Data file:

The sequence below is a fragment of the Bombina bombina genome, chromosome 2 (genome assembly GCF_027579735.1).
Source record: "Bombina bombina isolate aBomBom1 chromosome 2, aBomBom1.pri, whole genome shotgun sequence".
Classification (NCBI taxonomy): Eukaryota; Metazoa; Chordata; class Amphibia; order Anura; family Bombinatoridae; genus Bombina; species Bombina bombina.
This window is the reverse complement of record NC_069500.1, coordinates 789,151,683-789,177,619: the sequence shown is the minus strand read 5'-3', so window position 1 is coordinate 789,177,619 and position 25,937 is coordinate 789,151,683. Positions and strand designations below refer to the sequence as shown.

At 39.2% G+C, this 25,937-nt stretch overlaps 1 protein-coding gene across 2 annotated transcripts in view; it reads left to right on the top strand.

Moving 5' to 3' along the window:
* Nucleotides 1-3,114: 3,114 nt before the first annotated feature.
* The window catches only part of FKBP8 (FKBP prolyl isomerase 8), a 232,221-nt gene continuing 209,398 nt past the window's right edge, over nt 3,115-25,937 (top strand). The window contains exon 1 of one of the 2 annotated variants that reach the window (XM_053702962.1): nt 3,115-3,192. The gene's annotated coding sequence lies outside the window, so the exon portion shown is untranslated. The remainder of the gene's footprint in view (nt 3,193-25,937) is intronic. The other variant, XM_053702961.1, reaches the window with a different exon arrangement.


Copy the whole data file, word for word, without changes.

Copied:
The sequence below is a fragment of the Bombina bombina genome, chromosome 2 (genome assembly GCF_027579735.1).
Source record: "Bombina bombina isolate aBomBom1 chromosome 2, aBomBom1.pri, whole genome shotgun sequence".
Classification (NCBI taxonomy): Eukaryota; Metazoa; Chordata; class Amphibia; order Anura; family Bombinatoridae; genus Bombina; species Bombina bombina.
This window is the reverse complement of record NC_069500.1, coordinates 789,151,683-789,177,619: the sequence shown is the minus strand read 5'-3', so window position 1 is coordinate 789,177,619 and position 25,937 is coordinate 789,151,683. Positions and strand designations below refer to the sequence as shown.

At 39.2% G+C, this 25,937-nt stretch overlaps 1 protein-coding gene across 2 annotated transcripts in view; it reads left to right on the top strand.

Moving 5' to 3' along the window:
* Nucleotides 1-3,114: 3,114 nt before the first annotated feature.
* The window catches only part of FKBP8 (FKBP prolyl isomerase 8), a 232,221-nt gene continuing 209,398 nt past the window's right edge, over nt 3,115-25,937 (top strand). The window contains exon 1 of one of the 2 annotated variants that reach the window (XM_053702962.1): nt 3,115-3,192. The gene's annotated coding sequence lies outside the window, so the exon portion shown is untranslated. The remainder of the gene's footprint in view (nt 3,193-25,937) is intronic. The other variant, XM_053702961.1, reaches the window with a different exon arrangement.